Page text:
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DA says restorative justice program working

A pilot program offering youth offenders an alternative to the traditional juvenile justice system has been successful in its first year in City Heights, officials said Thursday.

SAN DIEGO (CNS) - A pilot program offering youth offenders an alternative to the traditional juvenile justice system has been successful in its first year in City Heights, officials said Thursday. 
The City Heights Restorative Community Conference Pilot Project takes qualified youth offenders and puts them in face-to-face meetings with their 
victims and community stakeholders. Together, the parties work out customized plans designed to repair the harm done to victims, families and the community, 
as well as the offenders themselves.
Plans may include community service for the offender, restitution, getting involved in after-school activities or taking drug or alcohol classes. 

At the end of the process, the offender learns how what he or she did personally harmed the victim, and the victim understands what was happening in 
the youth offender's life at the time of the incident and stakeholders and facilitators provide meaningful discussion, oversight, resources and 
appropriate consequences for the minor.
"Holding youth offenders accountable doesn't always mean prosecuting them in juvenile court and putting them in juvenile hall," San Diego County 
District Attorney Bonnie Dumanis said. "We need more programs like this that provide second chances, opportunities for young offenders and alternative forms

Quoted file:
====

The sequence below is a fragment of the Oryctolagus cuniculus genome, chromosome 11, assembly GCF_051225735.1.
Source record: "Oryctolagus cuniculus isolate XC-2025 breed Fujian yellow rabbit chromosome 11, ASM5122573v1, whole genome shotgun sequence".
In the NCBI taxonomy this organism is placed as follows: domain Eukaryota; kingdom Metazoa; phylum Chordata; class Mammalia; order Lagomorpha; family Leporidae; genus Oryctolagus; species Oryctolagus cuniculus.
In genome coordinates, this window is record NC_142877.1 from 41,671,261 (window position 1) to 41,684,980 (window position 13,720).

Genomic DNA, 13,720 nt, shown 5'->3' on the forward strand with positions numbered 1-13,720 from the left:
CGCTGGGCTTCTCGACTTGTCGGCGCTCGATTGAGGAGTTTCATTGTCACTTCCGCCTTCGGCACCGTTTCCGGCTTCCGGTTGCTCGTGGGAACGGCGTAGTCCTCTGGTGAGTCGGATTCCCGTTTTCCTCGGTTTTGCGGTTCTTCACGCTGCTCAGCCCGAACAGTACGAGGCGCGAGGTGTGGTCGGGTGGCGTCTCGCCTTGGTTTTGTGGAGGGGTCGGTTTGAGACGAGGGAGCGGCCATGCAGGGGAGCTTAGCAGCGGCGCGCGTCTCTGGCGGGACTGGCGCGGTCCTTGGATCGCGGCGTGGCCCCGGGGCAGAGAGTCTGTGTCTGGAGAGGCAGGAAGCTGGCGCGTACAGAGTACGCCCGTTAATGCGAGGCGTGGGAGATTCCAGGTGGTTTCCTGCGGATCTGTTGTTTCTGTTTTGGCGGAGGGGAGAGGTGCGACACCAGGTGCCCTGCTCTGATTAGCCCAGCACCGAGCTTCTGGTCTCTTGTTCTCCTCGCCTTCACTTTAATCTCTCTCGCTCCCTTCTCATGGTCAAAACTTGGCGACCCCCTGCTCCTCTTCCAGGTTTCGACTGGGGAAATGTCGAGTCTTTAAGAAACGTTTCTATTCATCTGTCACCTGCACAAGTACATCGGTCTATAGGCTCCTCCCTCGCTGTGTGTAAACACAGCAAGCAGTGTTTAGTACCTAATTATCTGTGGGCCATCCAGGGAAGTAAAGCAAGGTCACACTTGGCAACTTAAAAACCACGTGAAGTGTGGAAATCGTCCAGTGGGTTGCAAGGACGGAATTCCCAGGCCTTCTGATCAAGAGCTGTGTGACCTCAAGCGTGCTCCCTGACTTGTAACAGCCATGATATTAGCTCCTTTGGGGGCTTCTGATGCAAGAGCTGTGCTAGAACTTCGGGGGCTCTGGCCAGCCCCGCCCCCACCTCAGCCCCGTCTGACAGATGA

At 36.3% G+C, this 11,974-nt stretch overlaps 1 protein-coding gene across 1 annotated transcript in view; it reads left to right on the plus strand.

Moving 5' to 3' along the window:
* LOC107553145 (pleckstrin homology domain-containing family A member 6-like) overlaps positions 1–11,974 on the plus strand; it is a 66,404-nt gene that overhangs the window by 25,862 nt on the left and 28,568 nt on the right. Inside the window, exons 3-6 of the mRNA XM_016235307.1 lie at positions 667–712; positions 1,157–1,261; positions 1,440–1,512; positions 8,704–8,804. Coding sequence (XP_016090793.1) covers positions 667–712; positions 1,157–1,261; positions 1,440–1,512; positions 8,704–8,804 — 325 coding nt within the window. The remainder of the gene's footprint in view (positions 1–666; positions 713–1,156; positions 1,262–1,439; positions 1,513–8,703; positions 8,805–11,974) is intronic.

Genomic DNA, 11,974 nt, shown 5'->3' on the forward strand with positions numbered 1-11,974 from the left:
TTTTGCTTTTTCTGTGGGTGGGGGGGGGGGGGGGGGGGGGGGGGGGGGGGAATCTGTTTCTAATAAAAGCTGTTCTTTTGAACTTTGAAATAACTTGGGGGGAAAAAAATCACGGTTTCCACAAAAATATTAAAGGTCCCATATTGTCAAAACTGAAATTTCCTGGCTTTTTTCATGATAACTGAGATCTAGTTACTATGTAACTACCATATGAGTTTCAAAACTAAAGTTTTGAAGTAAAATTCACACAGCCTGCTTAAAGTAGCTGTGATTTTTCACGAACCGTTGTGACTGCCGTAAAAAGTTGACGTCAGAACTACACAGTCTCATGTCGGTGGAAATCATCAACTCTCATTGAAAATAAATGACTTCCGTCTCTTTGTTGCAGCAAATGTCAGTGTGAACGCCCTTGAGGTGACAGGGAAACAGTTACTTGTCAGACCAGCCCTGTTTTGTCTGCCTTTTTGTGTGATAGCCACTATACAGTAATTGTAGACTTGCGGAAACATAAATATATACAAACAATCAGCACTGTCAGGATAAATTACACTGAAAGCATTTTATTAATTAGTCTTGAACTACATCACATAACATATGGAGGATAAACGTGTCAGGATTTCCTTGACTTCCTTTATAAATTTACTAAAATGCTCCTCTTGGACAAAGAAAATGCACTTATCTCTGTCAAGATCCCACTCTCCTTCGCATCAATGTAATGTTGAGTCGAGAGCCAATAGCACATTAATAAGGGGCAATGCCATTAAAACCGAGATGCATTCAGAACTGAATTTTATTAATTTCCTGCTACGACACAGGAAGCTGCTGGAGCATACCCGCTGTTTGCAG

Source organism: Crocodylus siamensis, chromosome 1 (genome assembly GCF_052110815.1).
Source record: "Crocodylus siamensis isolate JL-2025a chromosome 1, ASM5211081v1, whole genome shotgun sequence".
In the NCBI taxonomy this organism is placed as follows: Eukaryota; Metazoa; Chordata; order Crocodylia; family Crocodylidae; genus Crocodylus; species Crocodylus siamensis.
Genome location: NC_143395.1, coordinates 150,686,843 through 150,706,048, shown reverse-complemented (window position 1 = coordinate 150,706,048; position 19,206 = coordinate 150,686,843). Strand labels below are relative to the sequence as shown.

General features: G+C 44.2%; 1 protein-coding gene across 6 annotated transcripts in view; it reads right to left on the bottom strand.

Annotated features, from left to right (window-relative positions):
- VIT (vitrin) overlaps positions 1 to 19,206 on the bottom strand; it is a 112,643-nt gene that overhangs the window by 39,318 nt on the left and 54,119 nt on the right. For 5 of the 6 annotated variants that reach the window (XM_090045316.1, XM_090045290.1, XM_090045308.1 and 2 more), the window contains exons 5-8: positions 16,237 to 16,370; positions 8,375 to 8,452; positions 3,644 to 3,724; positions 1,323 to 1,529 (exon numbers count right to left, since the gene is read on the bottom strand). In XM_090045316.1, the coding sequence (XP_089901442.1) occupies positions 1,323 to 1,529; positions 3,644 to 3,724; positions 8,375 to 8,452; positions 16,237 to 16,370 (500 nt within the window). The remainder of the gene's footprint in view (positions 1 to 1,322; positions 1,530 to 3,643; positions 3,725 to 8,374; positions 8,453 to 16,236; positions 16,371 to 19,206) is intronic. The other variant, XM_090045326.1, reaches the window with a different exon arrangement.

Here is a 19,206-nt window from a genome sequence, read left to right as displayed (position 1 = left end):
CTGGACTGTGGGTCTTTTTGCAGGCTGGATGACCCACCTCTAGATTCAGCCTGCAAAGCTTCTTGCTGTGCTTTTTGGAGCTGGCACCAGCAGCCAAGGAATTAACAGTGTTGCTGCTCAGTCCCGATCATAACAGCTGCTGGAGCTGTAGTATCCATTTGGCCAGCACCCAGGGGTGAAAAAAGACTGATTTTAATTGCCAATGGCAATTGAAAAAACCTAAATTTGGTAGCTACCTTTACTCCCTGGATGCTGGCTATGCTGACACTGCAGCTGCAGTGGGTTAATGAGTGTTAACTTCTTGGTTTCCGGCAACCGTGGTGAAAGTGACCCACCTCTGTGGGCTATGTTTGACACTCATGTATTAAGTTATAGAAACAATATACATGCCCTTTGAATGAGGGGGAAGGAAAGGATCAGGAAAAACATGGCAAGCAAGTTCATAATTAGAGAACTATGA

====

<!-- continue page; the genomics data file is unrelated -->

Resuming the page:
of justice."
In January 2014, a selection committee composed of City Heights residents and other organizations selected the National Conflict Resolution 
Center and San Diego Youth Services to provide the Restorative Community Conferencing services in an effort to demonstrate an effective alternative to 
Through July, the program has received nearly 50 referrals, most of which are incidents of battery, vandalism and theft.
Of those referrals, 11 were screened out and 24 have reached an agreement on an action plan for the youth to complete.
The program is voluntary and much of its success comes from strong community support of the offending youth, the people harmed and community 
Debbie Newkirk said she decided to participate in the program after a 17-year-old boy stole her purse on the trolley.
"I decided, he's a young kid, he needs help," Newkirk told reporters.
Newkirk said a face-to-face meeting with the offender gave him a chance to take ownership over his actions, express remorse and apologize in person for 
his conduct.
The victim said she told the boy he could avoid the "path of destruction" he was on.
"We ended up hugging," Newkirk said.
Steve Dinkin, president of NCRC, said plans are to expand the restorative program throughout San Diego.
"Our communities all benefit from restorative processes because the victims are getting greater satisfaction than they get in court, the youth are 
getting an opportunity to make amends, and the community is getting more involved in helping youth turn their lives around," Dinkin said. "With RCC, 
community relationships are strengthened, trust and respect grow, and everyone is safer in their homes and neighborhoods."

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